Arkansas Lt. Gov. Bill Halter’s failure to win his state’s Democratic nomination was a crushing defeat for organized labor, which went all-out in supporting Halter in order to punish incumbent Democratic Sen. Blanche Lincoln for her failure to support the unions’ top legislative priority, the so-called Employee Free Choice Act, which was unpopular in her fairly conservative state.
Big Labor did get something out of this, in that it gave Lincoln enough of a scare to make other Democrats think twice before crossing the unions, but her having won shows Democrats that placing their constituents’ priorities over those of their party’s most powerful interest group can be a winning strategy. This is to the good, as politicians of both major parties, especially at the state level, need to confront some powerful public sector unions — which now represent the majority of all unionized workers — to bring government budgets under control. And across the nation, more and more citizens seem to support imposing such fiscal discipline.
A political tide that has helped fuel the growth of government finally seems to be turning in favor of taxpayers. With the nation’s unemployment rate still hovering at just below 10 percent, the public is turning its anger on a protected class of workers that has largely escaped the economic uncertainty, at everybody else’s expense: government employees.
State and local politicians are listening, and some are proposing reforms to curb extremely generous public employee compensation packages that are beyond anything available in the private sector. In short, they are trying to deal with the mess left behind by their predecessors. During the 1990s boom years, many state and local governments, buoyed by increased revenues, spent those new tax dollars as soon as they came in, without much forethought of possible future downturns.
Moreover, states and localities have been paying out even beyond what they negotiated with the unions. Labor contracts have allowed many public employees to game the system through such tricks as double dipping and pension spiking. Double dipping is the phenomenon whereby a government employee “retires” from one job and then takes on a different government job, while collecting the pension from the first job. Pension spiking occurs when a government employee who is about to retire boosts his income during his last year of employment — either by putting in a huge amount of overtime or temporarily taking a higher paying job — thus freezing that final year’s income into pension benefit amounts that are based on an employee’s final year salary.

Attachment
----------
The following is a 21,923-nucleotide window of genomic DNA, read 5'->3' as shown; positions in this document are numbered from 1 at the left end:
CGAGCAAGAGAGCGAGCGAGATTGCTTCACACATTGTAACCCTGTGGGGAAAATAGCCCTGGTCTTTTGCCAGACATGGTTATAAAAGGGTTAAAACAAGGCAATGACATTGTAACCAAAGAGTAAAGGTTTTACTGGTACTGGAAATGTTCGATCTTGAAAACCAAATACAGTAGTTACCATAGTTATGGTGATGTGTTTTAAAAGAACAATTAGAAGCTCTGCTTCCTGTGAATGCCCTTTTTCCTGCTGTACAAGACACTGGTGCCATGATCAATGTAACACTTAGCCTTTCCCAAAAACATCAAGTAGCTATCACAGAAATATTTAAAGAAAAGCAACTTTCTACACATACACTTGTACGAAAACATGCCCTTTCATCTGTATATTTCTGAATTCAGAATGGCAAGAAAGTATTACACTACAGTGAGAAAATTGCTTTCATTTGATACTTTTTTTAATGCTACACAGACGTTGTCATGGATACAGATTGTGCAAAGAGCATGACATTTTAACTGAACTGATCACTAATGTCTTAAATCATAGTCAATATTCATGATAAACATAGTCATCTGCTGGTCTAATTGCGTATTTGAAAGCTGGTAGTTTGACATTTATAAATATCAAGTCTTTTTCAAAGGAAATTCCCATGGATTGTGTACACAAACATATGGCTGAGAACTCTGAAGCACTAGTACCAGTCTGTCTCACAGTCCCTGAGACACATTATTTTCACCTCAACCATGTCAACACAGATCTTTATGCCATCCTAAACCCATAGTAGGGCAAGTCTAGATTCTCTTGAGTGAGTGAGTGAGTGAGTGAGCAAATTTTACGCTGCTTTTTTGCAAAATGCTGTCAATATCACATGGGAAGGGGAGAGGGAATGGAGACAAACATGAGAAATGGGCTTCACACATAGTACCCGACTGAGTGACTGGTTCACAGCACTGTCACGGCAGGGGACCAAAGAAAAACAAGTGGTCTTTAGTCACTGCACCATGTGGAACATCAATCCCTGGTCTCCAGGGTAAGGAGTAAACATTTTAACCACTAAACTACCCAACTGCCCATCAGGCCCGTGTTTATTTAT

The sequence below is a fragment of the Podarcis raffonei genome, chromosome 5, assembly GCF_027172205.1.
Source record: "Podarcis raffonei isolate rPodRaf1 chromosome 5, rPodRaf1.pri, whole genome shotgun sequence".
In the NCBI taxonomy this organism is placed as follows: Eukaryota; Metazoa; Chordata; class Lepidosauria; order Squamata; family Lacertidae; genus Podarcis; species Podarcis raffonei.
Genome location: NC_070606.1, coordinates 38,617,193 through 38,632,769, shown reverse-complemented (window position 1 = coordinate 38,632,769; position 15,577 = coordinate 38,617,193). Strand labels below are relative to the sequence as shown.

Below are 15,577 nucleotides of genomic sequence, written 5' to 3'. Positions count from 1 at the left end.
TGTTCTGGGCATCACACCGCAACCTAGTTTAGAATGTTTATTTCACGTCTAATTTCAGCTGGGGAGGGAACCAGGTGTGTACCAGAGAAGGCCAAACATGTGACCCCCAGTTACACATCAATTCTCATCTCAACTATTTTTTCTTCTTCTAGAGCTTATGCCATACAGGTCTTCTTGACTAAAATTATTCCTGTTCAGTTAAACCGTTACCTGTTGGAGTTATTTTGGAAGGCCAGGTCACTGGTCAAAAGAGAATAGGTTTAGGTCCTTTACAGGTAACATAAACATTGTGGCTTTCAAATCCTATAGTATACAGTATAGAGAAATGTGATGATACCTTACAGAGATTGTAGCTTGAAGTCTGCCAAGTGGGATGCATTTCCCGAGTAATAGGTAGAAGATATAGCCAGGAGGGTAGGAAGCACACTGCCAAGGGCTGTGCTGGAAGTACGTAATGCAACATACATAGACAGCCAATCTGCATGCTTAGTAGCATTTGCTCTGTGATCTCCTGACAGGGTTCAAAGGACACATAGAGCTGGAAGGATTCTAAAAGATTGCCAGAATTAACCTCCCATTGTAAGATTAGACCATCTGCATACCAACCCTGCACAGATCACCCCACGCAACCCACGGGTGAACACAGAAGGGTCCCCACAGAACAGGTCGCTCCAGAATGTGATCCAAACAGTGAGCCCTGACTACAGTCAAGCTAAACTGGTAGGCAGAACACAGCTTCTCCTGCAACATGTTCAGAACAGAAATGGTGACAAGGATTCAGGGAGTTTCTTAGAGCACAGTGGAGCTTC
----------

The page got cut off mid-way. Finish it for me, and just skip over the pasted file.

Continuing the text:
Even worse, a lot of the benefits came in the form of pensions. While the possibility of taxpayer backlash may have put some sort of check on how much union-supported politicians can pay their union supporters in the present, it provided little incentive for any caution well into the future. When the bill for those pensions would come due, the politicians who approved those benefits would be out of office, and figuring out how to pay for those benefits would be somebody else’s problem.
Such reckless spending made today’s state and local government budget crises inevitable in an economic downturn. Now that a downturn has come to pass, many state and local policy makers have no choice but to try to get their states and municipalities off the road to financial catastrophe. That’s commendable, however belated, and it will be difficult. Yet the time to act is now. The consequences of doing nothing are now apparent, which underscores the urgency of the situation.
And it is fitting that both Republicans and Democrats are coming around to addressing it — because they both helped create it. As Politico reporters Maggie Haberman and Ben Smith note, “local Republicans from coast to coast have often accepted the support of unions and defended their perks.” However, “That day appears to be over, at least for now.”
State and local politicians who want to establish themselves as fiscally responsible stewards of their constituents’ tax dollars now need to show results. There are already some encouraging signs. Recently, the California State Senate approved a bill to address the problems known as double dipping and pension spiking, and the Illinois General Assembly approved a bill to address double dipping and cap pension benefits.
That’s a good start, but much more needs to be done.
Ivan G. Osorio is editorial director at the Competitive Enterprise Institute. His writings focus on labor issues and the new economy.